Google Project Zero
Companies will have to patch newly discovered zero-day bugs during a grace period of 30 days, according to the new disclosure policy of Google Project Zero. The aim of this change is to speed up the time needed for the development and adoption of new vulnerability patches.
Last year, Project Zero, a team of Google researchers known for digging up for critical zero-day flaws both in Google’s and other rival companies’ software, started disclosing the technical specifics of bugs detected by the team ninety days after the first vulnerability report.
A blog post published on Thursday reveals that the research team will now postpone disclosure of technical information about discovered weaknesses for up to 30 days after a patch is released if the patch is developed during the 90-day timeframe.
This new change in the disclosure policy will give vendors 90 days to develop patches, and 30 days to adopt the available patches in their software.
The 90+30 policy is believed to clearly set apart the time the industry has for patch development from the time that is given for the adoption of the released patches, as well as suppress the debates about technical details sharing and attacker-defender trade-offs, while at the same time minimizing the time-frame during which end users are vulnerable to newly discovered flaws.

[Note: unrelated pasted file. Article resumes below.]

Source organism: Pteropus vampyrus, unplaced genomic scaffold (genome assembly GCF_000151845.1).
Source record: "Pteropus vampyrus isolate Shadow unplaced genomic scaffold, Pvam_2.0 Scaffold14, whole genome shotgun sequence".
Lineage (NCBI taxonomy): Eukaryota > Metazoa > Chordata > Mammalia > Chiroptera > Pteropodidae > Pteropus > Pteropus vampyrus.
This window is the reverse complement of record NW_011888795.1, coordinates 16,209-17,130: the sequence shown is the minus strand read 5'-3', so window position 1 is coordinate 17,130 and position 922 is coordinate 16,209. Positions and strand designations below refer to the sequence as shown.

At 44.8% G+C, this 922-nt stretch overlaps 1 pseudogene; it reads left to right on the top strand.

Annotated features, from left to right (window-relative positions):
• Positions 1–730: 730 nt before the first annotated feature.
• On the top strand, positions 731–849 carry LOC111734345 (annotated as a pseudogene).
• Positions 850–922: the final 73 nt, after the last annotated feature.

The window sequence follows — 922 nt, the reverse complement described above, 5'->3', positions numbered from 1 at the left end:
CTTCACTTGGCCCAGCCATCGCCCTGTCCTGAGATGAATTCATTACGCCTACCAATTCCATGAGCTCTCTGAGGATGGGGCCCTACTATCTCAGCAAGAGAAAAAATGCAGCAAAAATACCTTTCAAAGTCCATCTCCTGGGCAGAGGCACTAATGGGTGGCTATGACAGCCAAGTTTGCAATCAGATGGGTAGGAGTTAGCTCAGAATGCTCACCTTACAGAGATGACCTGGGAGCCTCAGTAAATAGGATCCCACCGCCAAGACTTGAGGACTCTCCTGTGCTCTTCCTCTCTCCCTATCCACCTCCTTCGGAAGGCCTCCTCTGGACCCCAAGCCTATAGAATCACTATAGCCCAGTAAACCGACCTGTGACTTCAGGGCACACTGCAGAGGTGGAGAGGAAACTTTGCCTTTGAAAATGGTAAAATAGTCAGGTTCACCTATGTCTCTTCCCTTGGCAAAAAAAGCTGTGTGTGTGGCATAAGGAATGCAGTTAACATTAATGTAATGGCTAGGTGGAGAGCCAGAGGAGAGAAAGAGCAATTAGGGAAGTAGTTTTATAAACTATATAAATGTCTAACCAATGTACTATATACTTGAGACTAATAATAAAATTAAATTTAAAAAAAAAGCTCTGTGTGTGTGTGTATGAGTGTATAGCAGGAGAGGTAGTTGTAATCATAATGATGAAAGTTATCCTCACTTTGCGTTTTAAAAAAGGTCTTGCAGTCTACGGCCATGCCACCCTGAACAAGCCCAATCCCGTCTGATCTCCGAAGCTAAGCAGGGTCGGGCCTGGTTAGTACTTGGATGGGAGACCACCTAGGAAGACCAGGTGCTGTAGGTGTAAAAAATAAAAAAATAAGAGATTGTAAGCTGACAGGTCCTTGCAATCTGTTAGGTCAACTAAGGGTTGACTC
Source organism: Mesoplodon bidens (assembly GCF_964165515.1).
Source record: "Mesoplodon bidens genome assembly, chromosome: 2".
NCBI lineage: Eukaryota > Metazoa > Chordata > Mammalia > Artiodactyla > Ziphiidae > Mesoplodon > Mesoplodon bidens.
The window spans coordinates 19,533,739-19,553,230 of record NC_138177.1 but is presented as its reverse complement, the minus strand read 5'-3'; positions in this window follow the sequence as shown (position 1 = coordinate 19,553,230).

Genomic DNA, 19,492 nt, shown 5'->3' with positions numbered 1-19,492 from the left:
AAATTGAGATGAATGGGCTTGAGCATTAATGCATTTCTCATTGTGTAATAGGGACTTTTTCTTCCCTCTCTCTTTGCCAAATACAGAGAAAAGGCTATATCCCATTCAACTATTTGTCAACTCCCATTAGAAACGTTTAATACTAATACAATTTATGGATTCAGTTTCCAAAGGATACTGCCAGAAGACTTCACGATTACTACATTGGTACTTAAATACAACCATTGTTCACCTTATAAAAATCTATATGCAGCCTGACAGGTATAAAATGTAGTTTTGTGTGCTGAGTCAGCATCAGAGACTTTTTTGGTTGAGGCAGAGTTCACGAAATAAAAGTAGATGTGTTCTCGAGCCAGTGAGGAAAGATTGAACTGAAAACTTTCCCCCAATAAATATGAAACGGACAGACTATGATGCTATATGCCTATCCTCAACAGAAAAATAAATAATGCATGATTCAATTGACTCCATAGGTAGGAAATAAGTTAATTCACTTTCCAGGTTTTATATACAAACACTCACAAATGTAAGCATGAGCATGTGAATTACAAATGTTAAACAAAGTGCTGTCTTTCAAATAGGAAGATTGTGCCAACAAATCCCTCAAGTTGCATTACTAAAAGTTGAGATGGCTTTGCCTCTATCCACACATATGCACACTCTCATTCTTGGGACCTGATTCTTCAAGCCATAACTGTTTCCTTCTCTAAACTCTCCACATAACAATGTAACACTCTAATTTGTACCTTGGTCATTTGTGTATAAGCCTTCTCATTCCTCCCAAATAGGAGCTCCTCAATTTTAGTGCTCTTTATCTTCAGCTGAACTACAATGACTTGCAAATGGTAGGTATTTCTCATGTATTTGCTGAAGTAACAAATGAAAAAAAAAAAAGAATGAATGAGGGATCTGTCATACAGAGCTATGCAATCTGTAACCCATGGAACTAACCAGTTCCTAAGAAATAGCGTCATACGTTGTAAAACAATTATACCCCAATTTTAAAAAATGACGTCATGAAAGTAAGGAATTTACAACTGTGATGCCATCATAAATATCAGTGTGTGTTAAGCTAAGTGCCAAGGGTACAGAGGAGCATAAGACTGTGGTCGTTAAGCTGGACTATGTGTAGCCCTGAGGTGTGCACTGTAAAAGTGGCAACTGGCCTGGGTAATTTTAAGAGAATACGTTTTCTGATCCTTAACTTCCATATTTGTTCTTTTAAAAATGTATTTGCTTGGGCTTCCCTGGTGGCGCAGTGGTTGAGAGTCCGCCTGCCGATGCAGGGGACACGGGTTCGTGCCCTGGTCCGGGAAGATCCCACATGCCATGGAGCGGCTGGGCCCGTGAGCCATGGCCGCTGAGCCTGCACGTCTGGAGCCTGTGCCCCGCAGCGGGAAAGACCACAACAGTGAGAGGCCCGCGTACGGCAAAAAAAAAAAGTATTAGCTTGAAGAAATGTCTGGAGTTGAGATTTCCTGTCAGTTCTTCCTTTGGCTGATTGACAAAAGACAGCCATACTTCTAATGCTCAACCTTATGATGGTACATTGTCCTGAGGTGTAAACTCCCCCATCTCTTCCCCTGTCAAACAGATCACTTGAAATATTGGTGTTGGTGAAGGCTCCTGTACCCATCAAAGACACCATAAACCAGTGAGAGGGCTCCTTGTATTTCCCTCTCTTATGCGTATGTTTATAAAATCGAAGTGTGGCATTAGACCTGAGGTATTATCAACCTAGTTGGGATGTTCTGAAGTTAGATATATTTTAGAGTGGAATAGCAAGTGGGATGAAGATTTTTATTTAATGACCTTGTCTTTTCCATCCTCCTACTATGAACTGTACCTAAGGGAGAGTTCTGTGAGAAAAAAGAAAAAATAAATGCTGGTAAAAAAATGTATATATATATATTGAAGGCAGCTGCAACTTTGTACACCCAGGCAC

Vulnerabilities that have no patch release during the 90-day timeframe after the Project Zero team has discovered them will have to be disclosed publically after the given period expires.
A similar disclosure policy is applied to in-the-wild exploits. Until now, Project Zero was disclosing such exploits along with their technical details after seven days of their initial report.
In accordance with the new disclosure policy, researchers will not disclose technical information about a detected in-the-wild exploit for up to 30 days only if a patch is issued within the 7-day warning timeframe. Vendors of vulnerability impacted products will be given the option to request a grace period of three days until the technical information of the detected bug is publically disclosed by Project Zero.
Google expects to make things clearer for vendors with the new 90+30 policy and to help them patch systems more quickly and hence to increase their user base adoption time.